Congress agenda
Treasury Secretary Yellen appealed to Congress to raise the government's borrowing limit as “cash and extraordinary measures will be exhausted during the month of October”. House Speaker Pelosi said that raising the $28.5trn debt ceiling will not be included in the $3.5trn reconciliation measure that House Democrats hope to vote by Sept. 27th. Meanwhile Democrat Senator Joe Manchin was reported to have concerns about the $3.5trn spending plan, supporting a $1.5trn plan. It was reported that House Democrats will propose to raise the top corporate tax rate to 26.5% (below the 28% targeted). The top rate on capital gains would rise from 20% to 25% (vs. the initial 39.6%). It will also be proposed a 3% surtax on individuals with adjusted gross income of more than $5m.

Economic data
The July JOLTs survey signaled strong demand and bottlenecks in the US labor market. Job openings rose to a fresh record high at 10.93m up from 10.18m in June and above consensus of 10.05m. Private quits rate rose to 3.1%. The vacancy yield (hires/openings) ticked down to the lowest level since May, suggesting difficulties translating those openings into hires.

UK tax hike
The UK government announced a hike in National Insurance (a payroll tax) by 1.25% from April 2022. It was announced a rise as well in the rates of dividend tax by 1.25% (e.g. top payers go from 38.1% to 39.35%). The upward revision of the two taxes came to fund higher spending on health and social care. The increases come in the back of a corporation tax hike from 21% to 25% from fiscal year 2023 which was passed on March 2021 as part of the budget.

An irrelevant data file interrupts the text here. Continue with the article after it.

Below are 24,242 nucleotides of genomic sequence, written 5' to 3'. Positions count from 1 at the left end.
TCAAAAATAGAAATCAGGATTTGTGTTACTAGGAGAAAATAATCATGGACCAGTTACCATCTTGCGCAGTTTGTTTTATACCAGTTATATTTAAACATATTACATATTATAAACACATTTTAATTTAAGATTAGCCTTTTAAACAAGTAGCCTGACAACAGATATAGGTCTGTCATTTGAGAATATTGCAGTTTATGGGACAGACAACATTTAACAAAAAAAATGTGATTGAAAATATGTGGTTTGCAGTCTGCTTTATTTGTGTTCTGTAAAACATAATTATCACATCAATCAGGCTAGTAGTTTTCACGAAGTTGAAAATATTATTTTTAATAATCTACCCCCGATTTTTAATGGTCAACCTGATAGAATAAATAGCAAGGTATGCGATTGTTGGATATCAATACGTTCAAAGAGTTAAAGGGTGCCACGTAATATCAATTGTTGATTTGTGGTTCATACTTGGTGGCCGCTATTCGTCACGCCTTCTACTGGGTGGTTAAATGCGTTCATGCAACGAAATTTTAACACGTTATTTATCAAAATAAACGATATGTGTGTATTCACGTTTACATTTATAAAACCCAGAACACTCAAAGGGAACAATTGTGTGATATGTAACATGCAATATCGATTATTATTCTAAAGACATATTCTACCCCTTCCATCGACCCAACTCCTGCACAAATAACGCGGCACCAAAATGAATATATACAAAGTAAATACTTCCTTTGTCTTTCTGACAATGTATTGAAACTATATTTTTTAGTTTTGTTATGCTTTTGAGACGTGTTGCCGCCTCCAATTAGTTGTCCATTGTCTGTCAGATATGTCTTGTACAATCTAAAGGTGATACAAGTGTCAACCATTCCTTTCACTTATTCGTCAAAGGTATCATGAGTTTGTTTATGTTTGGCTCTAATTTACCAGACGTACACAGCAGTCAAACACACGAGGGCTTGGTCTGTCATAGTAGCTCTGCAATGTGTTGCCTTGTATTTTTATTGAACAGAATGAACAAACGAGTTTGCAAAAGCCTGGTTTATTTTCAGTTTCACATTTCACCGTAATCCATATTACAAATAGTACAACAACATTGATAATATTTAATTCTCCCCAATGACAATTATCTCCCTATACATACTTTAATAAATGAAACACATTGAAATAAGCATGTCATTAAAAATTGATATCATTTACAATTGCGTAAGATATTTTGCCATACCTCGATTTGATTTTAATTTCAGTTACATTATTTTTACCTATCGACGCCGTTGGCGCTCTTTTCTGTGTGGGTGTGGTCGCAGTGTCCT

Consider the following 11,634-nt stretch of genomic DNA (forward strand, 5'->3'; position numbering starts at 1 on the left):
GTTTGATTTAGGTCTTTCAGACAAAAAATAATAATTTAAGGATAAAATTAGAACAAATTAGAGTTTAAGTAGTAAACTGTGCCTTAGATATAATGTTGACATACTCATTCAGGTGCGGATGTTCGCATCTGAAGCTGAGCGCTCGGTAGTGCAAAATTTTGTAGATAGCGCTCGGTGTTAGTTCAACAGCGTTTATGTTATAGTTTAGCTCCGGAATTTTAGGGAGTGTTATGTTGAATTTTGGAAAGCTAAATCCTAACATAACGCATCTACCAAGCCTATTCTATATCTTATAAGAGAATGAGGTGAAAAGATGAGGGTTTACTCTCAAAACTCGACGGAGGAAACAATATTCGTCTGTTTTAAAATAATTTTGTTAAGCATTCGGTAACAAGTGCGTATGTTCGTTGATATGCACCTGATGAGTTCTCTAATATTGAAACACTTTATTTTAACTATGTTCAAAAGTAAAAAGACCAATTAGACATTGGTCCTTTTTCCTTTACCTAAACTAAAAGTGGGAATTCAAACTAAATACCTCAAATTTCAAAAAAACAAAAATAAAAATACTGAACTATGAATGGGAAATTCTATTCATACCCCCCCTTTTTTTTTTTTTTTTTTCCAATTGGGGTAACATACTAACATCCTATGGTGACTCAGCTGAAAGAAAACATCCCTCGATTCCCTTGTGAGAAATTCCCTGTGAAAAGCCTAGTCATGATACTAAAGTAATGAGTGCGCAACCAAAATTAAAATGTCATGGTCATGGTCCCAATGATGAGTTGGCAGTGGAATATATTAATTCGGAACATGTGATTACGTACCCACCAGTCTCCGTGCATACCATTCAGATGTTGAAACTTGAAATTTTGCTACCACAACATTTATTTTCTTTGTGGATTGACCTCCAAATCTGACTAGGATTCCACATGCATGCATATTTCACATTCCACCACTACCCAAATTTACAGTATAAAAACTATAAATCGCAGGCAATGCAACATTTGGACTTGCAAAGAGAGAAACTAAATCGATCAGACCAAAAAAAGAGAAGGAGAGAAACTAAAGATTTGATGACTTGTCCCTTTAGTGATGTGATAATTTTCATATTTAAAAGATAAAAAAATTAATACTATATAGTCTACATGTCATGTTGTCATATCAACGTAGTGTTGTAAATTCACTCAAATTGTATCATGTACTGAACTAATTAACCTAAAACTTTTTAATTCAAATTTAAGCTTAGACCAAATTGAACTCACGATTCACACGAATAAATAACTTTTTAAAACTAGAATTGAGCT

RBA & BOC
The Reserve Bank of Australia stuck with its decision to taper bond purchases to AUD 4bn a week and added that it will continue the purchases at this rate until at least mid-February 2022. The RBA left its policy rate and yield target unchanged. The Bank of Canada came out in line with expectations. Bond purchases were maintained at CAD 2bn per week, and there was no change to the policy stance, and projection that inflation target will be sustainably achieved in H2 22.

Highlights

Solar future
The Department of Energy released the Solar Futures Study detailing the significant role solar will play in decarbonizing the US power grid. By 2035, solar energy has the "potential to power 40% of the nation's electricity" before ultimately hitting 45% by 2050. The remainder of a carbon-free grid would be supplied by wind (36%), nuclear (11%-13%), hydroelectric (5%-6%) and biopower/geothermal (1%). The US installed a record amount of solar in 2020 (15 gigawatts) to total 76GW, representing 3% of the current electricity supply. The US would need to install an average of 30GW of solar capacity per year until 2025 and 60GW per year from 2025-2030.

What to watch

Monday: Euro area Economic survey (Sept.)
Tuesday: US NFIB Business optimism (Aug.); US CPI (Aug.)
Wednesday: Japan Machine orders (Jul.); UK, France and Italy CPI (Aug.); US Empire Manufacturing (Sept.)
Thursday: US Retail sales (Aug.)
Friday: Euro area CPI (Aug., final); US Univ. of Michigan Sentiment (Sept.)

Investment team ― Pictet North America Advisors